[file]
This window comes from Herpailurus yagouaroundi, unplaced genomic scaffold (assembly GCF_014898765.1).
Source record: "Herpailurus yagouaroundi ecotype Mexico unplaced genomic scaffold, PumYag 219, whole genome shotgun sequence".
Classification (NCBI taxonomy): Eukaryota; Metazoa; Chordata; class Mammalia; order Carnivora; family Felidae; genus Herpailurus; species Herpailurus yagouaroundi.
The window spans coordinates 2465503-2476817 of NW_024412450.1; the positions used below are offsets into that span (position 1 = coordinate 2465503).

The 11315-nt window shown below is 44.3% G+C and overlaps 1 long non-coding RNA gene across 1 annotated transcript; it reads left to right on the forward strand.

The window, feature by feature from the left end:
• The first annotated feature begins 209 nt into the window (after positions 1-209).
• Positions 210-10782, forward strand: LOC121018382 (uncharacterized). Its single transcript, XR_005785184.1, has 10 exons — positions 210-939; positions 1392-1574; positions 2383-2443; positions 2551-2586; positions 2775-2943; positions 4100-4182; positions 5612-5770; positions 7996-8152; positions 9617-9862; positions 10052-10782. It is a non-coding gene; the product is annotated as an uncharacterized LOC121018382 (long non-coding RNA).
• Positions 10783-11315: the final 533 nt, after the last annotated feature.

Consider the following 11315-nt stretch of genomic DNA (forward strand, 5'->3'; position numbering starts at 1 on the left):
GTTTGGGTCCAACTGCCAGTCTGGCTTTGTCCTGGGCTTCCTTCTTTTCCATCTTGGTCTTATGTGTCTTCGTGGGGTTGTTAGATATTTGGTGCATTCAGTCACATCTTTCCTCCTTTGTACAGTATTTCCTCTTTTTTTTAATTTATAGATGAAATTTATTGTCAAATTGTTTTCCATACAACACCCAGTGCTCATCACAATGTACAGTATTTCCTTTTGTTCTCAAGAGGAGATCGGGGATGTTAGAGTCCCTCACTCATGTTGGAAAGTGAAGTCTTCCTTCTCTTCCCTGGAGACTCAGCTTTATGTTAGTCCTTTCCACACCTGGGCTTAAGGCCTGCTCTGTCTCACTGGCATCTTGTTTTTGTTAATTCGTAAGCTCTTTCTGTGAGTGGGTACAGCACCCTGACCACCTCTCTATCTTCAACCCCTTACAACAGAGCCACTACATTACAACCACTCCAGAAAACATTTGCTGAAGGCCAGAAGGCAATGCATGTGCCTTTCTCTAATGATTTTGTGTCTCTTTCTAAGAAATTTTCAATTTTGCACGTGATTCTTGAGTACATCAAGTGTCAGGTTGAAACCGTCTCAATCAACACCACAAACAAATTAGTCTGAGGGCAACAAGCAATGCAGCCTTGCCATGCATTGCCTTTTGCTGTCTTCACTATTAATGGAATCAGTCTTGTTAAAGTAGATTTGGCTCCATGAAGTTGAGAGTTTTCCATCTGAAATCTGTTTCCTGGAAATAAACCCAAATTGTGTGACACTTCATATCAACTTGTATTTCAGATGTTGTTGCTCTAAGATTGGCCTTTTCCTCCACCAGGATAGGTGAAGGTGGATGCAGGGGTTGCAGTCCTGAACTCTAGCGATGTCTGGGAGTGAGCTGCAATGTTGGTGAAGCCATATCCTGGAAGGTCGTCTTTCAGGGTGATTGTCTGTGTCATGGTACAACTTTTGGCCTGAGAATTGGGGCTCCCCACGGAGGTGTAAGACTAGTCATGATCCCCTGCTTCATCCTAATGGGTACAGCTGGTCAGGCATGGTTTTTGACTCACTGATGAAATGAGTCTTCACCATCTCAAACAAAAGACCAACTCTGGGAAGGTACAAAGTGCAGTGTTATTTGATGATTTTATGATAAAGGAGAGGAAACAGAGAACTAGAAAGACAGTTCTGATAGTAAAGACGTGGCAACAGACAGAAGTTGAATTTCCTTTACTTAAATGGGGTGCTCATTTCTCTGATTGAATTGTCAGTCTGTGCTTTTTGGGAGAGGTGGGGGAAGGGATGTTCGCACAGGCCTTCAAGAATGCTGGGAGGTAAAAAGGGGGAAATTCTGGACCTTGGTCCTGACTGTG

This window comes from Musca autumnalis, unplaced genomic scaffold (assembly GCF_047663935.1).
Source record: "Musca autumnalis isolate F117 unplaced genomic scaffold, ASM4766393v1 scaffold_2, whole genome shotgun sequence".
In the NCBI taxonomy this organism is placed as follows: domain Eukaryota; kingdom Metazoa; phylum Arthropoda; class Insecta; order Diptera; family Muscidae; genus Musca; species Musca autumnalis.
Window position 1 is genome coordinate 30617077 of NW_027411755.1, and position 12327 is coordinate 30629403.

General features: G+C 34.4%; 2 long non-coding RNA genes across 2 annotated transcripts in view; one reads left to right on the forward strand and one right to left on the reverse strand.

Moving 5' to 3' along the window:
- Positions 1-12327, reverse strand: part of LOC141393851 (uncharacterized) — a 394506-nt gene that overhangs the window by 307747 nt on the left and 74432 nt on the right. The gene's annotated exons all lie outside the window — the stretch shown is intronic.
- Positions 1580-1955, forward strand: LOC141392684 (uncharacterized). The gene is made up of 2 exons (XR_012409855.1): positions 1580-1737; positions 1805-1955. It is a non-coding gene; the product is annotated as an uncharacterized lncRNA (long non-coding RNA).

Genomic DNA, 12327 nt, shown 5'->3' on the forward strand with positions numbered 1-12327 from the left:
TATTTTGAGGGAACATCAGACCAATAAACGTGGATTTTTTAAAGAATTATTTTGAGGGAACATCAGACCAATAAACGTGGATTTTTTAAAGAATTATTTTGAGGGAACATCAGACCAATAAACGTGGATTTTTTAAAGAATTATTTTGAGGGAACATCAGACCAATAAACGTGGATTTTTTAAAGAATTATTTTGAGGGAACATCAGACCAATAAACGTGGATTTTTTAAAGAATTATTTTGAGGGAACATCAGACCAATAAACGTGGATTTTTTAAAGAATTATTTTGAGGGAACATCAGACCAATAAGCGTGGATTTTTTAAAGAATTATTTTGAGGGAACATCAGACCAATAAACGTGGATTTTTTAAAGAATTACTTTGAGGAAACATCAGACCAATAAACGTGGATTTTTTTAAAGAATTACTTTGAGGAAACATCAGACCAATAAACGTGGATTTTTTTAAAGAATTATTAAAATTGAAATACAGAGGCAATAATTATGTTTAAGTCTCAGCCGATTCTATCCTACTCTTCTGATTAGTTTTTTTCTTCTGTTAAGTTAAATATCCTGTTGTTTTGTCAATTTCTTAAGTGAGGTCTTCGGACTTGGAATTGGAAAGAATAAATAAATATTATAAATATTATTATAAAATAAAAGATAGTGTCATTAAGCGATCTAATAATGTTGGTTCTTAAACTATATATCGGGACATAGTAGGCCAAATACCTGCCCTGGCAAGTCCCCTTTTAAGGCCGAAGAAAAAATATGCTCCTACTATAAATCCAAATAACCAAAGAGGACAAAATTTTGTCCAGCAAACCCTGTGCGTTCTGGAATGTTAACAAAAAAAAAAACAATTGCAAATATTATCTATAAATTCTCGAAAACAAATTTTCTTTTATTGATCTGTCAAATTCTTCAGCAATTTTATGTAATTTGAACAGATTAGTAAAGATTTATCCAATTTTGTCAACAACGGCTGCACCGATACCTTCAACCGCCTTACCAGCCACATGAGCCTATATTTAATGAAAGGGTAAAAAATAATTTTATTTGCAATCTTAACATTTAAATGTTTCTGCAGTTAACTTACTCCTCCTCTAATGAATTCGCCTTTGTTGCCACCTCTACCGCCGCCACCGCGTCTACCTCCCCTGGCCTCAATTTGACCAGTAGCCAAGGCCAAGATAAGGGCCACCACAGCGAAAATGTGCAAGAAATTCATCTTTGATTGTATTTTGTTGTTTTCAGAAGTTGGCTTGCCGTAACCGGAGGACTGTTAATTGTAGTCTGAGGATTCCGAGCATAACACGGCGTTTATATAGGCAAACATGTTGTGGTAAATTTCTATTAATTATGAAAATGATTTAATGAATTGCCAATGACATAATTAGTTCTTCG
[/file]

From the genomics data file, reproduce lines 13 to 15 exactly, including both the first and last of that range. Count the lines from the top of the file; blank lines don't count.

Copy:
Source record: "Musca autumnalis isolate F117 unplaced genomic scaffold, ASM4766393v1 scaffold_2, whole genome shotgun sequence".
In the NCBI taxonomy this organism is placed as follows: domain Eukaryota; kingdom Metazoa; phylum Arthropoda; class Insecta; order Diptera; family Muscidae; genus Musca; species Musca autumnalis.
Window position 1 is genome coordinate 30617077 of NW_027411755.1, and position 12327 is coordinate 30629403.